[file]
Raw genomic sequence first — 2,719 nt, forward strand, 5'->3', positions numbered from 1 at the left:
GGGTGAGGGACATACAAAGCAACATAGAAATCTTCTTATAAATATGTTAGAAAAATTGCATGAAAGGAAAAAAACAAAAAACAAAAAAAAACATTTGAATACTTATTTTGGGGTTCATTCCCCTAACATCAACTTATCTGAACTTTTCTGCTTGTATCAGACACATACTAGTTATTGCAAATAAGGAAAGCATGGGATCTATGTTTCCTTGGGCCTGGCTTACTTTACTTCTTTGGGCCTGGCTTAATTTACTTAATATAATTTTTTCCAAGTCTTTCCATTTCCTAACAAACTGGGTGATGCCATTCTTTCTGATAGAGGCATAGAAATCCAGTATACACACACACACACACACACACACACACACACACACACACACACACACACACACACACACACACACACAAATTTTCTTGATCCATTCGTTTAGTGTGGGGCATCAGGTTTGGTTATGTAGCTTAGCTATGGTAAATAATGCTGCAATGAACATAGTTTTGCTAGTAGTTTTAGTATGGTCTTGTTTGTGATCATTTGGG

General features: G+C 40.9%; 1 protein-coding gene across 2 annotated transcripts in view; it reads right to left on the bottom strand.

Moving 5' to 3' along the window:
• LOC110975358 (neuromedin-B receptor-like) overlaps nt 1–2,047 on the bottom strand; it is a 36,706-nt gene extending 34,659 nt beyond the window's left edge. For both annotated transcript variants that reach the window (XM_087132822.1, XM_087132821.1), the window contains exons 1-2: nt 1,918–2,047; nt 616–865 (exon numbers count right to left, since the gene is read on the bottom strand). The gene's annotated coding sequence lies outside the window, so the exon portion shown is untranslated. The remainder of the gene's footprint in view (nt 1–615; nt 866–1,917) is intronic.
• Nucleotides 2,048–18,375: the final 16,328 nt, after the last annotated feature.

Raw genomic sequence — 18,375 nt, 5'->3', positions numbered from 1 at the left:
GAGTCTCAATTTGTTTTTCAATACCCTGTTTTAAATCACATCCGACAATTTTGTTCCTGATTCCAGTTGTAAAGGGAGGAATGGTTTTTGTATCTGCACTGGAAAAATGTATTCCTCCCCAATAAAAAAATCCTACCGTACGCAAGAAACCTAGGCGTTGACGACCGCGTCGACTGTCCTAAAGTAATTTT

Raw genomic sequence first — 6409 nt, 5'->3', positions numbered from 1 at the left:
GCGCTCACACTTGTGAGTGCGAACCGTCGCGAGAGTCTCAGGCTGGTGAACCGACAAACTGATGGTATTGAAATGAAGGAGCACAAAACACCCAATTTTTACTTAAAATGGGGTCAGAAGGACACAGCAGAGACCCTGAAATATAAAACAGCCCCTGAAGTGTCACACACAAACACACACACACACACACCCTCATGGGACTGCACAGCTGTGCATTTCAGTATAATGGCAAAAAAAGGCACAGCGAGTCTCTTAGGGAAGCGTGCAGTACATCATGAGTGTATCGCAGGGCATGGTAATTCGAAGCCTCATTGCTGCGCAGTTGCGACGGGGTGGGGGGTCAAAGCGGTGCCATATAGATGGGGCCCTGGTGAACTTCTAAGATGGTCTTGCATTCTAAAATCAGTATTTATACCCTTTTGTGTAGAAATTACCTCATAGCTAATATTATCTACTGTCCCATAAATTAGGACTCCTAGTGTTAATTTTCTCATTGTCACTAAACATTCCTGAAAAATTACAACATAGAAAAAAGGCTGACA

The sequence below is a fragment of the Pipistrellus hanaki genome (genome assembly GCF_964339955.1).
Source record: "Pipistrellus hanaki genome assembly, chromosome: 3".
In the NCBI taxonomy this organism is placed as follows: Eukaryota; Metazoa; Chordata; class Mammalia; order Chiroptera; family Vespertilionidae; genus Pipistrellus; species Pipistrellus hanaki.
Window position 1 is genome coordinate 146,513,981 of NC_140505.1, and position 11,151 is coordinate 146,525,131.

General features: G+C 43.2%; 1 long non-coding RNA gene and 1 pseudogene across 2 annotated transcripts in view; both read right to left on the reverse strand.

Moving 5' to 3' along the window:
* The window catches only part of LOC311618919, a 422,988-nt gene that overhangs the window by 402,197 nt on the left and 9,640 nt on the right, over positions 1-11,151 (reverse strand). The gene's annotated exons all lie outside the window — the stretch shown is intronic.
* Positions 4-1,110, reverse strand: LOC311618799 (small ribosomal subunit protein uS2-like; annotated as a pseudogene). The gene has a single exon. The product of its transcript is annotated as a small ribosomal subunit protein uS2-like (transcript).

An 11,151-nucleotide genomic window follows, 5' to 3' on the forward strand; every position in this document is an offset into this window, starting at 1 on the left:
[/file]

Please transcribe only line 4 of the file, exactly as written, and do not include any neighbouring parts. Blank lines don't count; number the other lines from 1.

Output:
Moving 5' to 3' along the window: